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Title: Investigation of DNA adducts formed in cells and clinical tumour biopsies following exposure to platinum-containing anticancer drugs
Author: Jarvis, Ian William Harry
ISNI:       0000 0004 2710 044X
Awarding Body: Newcastle University
Current Institution: University of Newcastle upon Tyne
Date of Award: 2011
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Platinum-based anticancer drugs are believed to exert their action through chemical reactions with genomic DNA, forming adducts with DNA bases. Although the pharmacology of such adducts has been widely studied, the cytotoxic mechanism remains unclear. The possibility that non-DNA molecules have the potential to alter the types of adducts formed has received very little attention, and limited information is available on the levels of adducts formed in clinical tumours. Further understanding of platinum-DNA adduct formation may be important in explaining the efficacy of platinum-based drugs in different tumour types, providing insights into both the cytotoxic mechanism and the development of clinical resistance. The aims of the work described in this thesis were: a) to analyse the nature of DNA adducts formed by three clinically used platinum-based anticancer drugs and to investigate the potential intracellular formation of additional types of adducts to those previously characterised on pure DNA; b) to determine platinum-DNA adduct levels formed in solid ovarian cancer tissue following treatment of patients with carboplatin and test the hypothesis that these levels are comparable to the levels of DNA adducts formed in blood cells; and c) to determine whether sodium thiosulfate (STS), which is currently in clinical trials to protect against cisplatin-induced normal tissue toxicity, impacts on DNA adduct formation. Analysis of the properties of all DNA adducts formed in cells was made possible by analysing enzymatically digested DNA using anion exchange chromatography together with inductively-coupled plasma mass spectrometry (ICP-MS). Putative adducts involving deoxyguanosine monophosphate cross-linked via cisplatin to glutathione were prepared and the chromatographic properties determined. Studies were carried out to characterise the types of adducts formed following incubations of cisplatin with four cancer cell lines. No additional types of adducts were observed compared to those formed by the reaction of cisplatin with pure DNA. The chromatographic behaviour of adducts formed in cells incubated with carboplatin and oxaliplatin were comparable to those formed by cisplatin. This study is the first to investigate carboplatin-DNA adduct levels induced in solid tumours during therapy in patients. Total DNA adduct levels in tumour biopsies and blood cells were measured using ICP-MS with thallium as an internal standard. Tumour biopsies from all four patients studied showed clearly detectable levels of treatment-induced DNA adducts ranging from 1.9 - 4.2 nmoles Pt/g DNA. Blood cell adduct levels ranged from 0.15 – 3.5 nmoles Pt/g DNA. Both tumour and blood cell adduct levels were significantly above background measurements. No correlation was observed between adduct levels in DNA from biopsies and levels in DNA from peripheral blood cells. Concurrent incubation of four human tumour cell lines with cisplatin and STS caused greater than 2-fold decreases in total DNA adducts. Delayed administration of STS had no effect of adducts levels. STS did not appear to affect the chromatographic behaviour of DNA adducts formed in cells following incubation with cisplatin.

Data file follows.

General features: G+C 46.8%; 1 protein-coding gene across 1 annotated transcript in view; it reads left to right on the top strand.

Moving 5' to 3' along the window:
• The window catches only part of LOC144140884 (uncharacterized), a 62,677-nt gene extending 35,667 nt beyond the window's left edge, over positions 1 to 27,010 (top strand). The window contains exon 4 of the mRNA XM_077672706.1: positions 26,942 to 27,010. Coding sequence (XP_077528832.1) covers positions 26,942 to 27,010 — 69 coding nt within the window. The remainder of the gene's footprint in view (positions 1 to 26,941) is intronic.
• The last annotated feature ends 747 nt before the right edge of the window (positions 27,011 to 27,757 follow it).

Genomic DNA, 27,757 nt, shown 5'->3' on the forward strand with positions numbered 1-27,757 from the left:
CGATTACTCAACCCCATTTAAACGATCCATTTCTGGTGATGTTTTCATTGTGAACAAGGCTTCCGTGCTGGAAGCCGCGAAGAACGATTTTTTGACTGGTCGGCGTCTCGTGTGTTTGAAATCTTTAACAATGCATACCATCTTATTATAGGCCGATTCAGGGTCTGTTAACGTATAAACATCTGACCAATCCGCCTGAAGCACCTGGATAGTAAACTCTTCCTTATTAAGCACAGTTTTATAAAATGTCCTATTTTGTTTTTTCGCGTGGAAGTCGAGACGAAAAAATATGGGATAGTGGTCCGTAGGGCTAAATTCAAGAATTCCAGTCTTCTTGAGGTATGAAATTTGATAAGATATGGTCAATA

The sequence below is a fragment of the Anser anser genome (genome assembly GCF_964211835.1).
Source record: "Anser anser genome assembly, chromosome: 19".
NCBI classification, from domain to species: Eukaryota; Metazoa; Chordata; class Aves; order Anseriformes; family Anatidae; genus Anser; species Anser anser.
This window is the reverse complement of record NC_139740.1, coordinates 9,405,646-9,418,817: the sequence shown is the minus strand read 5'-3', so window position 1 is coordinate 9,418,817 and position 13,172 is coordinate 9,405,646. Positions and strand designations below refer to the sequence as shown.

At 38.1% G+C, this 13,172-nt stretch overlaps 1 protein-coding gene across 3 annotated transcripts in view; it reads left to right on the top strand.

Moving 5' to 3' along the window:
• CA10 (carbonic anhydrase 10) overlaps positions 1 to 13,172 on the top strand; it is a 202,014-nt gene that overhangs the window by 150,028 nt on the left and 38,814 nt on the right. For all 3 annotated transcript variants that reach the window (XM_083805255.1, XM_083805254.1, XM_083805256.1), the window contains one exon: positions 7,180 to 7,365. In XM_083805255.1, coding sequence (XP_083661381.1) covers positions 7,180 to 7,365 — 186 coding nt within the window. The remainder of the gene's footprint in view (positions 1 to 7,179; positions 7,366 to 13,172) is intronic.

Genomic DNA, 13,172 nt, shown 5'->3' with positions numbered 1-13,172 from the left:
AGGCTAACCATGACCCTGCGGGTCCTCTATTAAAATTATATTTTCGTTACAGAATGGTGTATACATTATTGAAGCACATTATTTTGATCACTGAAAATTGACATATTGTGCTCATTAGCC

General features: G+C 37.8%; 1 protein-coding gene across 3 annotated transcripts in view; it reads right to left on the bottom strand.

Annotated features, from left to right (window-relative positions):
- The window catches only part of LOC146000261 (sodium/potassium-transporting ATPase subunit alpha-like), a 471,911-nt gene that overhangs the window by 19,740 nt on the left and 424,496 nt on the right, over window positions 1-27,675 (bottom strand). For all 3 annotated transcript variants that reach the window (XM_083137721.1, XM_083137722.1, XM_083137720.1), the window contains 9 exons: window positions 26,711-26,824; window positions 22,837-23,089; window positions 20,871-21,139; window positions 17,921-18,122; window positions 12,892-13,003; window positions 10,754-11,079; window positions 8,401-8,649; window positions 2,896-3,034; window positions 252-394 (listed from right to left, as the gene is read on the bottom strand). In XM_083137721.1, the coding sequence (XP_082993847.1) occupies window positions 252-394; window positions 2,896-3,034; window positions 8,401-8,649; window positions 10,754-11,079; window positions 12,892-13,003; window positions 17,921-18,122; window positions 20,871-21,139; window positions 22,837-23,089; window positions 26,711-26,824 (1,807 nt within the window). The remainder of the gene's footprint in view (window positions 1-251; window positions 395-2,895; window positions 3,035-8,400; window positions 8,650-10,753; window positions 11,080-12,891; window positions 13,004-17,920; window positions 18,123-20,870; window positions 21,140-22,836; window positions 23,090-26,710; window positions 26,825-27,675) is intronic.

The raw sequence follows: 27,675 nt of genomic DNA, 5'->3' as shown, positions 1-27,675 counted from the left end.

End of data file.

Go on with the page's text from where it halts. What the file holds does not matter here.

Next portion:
Supervisor: Not available Sponsor: Cancer Research UK ; BACR
Qualification Name: Thesis (Ph.D.) Qualification Level: Doctoral
EThOS ID:  DOI: Not available